10 Best Blade Runner Moments

2. Blush Response

In the original novel for “Ready Player One” (which Steven Spielberg adapted in 2017), the second gate was originally accessed by playing through this very scene, reciting the lines word for word. The second-seen Voigt-Kampff test of the film sees Deckard sent to the Tyrell Corporation headquarters to put the test on the latest model of replicant, the Nexus Six, but Tyrell himself tells him to perform the test on Rachel, to see ‘a negative before I provide you with a positive.’ A scene with smoke and flirting, we learn that Rachel is a replicant, but has been granted memories to keep her emotionally stable. A machine that doesn’t know what it is.

Here begins one of the main questions of the film. Cyberpunk fiction, as it was growing out of the ideas of writers like Philip K. Dick in the late 70s and early 80s, was constantly asking how technology changed what it meant to be human. Is it defined, or constantly in flux? Indeed, aside from the eyes (and even that is debated as to if they’re a good, reliable indicator of who is a replicant or not), we see no evidence of any machine parts in the replicants. They could simply be enhanced humans with mind-alterations, for all intents and purposes. Where is the line in the sand? ‘Have you ever retired a human by mistake?’ Deckard is asked. When he says no, the follow-up question should be ‘what is human?’ With the watery light shimmering on the golden walls, and the beautifully written dialogue, it’s a scene to never forget.

1. Tears in Rain

Was there ever going to be a different number one? The final moments of the life of Roy Batty, our antagonist, our villain of the film, turns into a heartbreaking, gut-wrenching moment of joy and sorrow.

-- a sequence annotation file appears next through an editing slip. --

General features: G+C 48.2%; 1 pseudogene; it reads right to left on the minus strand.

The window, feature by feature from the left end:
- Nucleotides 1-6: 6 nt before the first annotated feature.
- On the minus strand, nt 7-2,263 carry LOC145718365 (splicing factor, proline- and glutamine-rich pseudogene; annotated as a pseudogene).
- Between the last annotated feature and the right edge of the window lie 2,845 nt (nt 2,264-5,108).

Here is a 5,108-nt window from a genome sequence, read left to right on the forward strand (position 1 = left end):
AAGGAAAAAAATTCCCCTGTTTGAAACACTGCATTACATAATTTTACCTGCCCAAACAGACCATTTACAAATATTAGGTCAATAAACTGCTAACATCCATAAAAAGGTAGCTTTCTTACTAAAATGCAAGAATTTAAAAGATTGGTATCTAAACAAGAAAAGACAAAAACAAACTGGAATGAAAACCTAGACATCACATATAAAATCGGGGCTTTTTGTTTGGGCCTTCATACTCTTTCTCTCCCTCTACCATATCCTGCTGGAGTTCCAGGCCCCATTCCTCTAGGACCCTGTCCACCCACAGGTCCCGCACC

After chasing Deckard through the apartment complex and onto the roof, leering over him, he saves the hero from falling, a change of heart at the last moment. Throwing him down onto the roof, clutching a white dove, shirtless and hair dripping, Rutger Hauer delivers one of best monologues ever put to film.

In a movie filled with detectives, smoke, rain, overpopulation, flying cars, advanced technology, robot replicants, and all of the other aesthetic considerations, it is in Batty’s final moments, in his final lines, that the film gives in to finally say what it has been denying all this time: this isn’t a film about the future. This isn’t a film about evil robots who look like men and women who kill their way through the city. It’s a film about people wanting to live longer, wanting to have more time to enjoy existing, and rebelling at the cruelty of the world for taking it away from them.

In a way, this scene near the film’s end shows us that the story was never about Rick Deckard. It was about Roy, and about us. It was about simply being human. It was about, as Dylan Thomas so perfectly put it, ‘not going quietly into that good night’, about trying to find a way to cheat the inevitable. In his final moments he stares the darkness in the face and uses his last remaining strength to give someone else, a man who has killed two of his best friends and hunted down the third, a little more time in the neon light of life. Although his memories “will be lost in time, like tears in the rain”, his final act as a machine is to pass the torch.

A moment between one (possibly two) replicants, serves as one of the most human moments in all of film.

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Which moments from Blade Runner do you enjoy the most? Are you a Final Cut fan or do you like the voiceover from the original cut? Let us know in the comments below and be sure to follow @thefilmagazine on Facebook and X (Twitter) for more insightful movie lists.

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